This means that Annual Dinners have been prolonged into the small hours of the morning as one comic after another parades to the microphone and tells a joke. Eventually the Committee decided that enough was enough - but what could they do? As the right to tell a joke after the Annual Dinner is enshrined in the Articles of Incorporation, getting it removed would be a constitutional matter involving endless amounts of committees, extraordinary general meetings and no end of tedious bureaucracy. Besides, any move to reduce or remove the after-dinner joke spot would be very unpopular with rank-and-file comics. The Committee was stuck.

That's when the Secretary had a brilliant idea. All comedians know all the jokes already - all the Secretary needed to do was write all the jokes down. His labours took more than a year, and the result came to be called the Official Book of Jokes. The key feature of the OBJ was that each joke had a unique number. For example, the joke

1: My dog's got no nose.
2: How does he smell?
1: Terrible!

… would be number 115, whereas the gag

I'm not saying my mother-in-law's fat, but when she steps on the scales it says 'no coach parties please'

… would be number 346, and so on and so forth in like fashion. Having compiled all the jokes, the Secretary sent a copy to each and every member of the Comedians' Convention. At the next AGM and Dinner, which happened to be in a plush banqueting suite in Harrogate, the post-prandial proceedings were shortened considerably, as each comic wouldn't tell the actual joke, but simply refer to it by its number. First up was a seasoned comic with his own series on BBC4. He stepped up to the stage with an insouciant swagger and said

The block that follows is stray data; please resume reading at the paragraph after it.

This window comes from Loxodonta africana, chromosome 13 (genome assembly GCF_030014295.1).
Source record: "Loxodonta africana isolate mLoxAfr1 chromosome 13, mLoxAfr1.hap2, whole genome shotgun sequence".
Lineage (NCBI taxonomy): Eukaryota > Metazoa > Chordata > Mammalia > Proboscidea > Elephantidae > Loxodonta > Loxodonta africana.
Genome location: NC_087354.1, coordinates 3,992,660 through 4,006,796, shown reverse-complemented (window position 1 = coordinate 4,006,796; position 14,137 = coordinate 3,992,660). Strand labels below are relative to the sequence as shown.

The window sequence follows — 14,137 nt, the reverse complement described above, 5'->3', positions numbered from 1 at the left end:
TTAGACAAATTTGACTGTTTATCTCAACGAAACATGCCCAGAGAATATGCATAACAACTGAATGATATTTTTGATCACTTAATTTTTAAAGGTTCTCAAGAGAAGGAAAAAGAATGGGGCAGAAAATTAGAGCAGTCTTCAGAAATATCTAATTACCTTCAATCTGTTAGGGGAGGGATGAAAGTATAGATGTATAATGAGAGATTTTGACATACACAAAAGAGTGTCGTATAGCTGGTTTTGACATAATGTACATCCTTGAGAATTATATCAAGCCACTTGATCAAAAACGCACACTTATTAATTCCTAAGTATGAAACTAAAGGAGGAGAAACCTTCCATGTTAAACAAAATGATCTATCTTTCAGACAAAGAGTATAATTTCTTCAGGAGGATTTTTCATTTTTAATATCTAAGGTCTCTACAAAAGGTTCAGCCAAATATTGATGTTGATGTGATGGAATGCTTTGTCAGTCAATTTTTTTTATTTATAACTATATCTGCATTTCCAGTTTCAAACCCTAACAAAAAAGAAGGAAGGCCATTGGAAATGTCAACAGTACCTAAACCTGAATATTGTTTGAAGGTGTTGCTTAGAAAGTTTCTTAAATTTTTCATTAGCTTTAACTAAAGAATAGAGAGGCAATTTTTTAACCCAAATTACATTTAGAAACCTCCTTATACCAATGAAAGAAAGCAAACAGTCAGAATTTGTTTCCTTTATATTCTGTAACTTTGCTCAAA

"Ladies and Gentlemen - number 466!"

Titters from the audience. Up next was a middle-aged Geordie woman with an acerbic line in put-downs learned the hard way in pubs from Alnwick down to Middlesborough.

"Number 565," she said, to rapurous applause.

Next came a pale young man from London, fairly fresh to the hurly-burly of the northern Working Mens' Club circuit. He cleared his throat and with as much charm as he could muster, said

"My Lords, Ladies and Gentlemen - number 97."

Dead silence.

You could have heard a pin drop in a pin factory in Pin City. The young comic wished the ground would swallow him up. In the history of corpsing, nobody had corpsed so quickly or so completely since the Black Death. He crept the 137,000 miles back to his chair and slunk into his seat. The comic sitting next to him - an old-fashioned Northern gagmeister who'd been wowing audiences for half a century, leaned over in an avuncular manner.

"Don't worry son," he said, "it's not t' joke, it's the way you tell it."

Ba-boom, and, moreover, tish.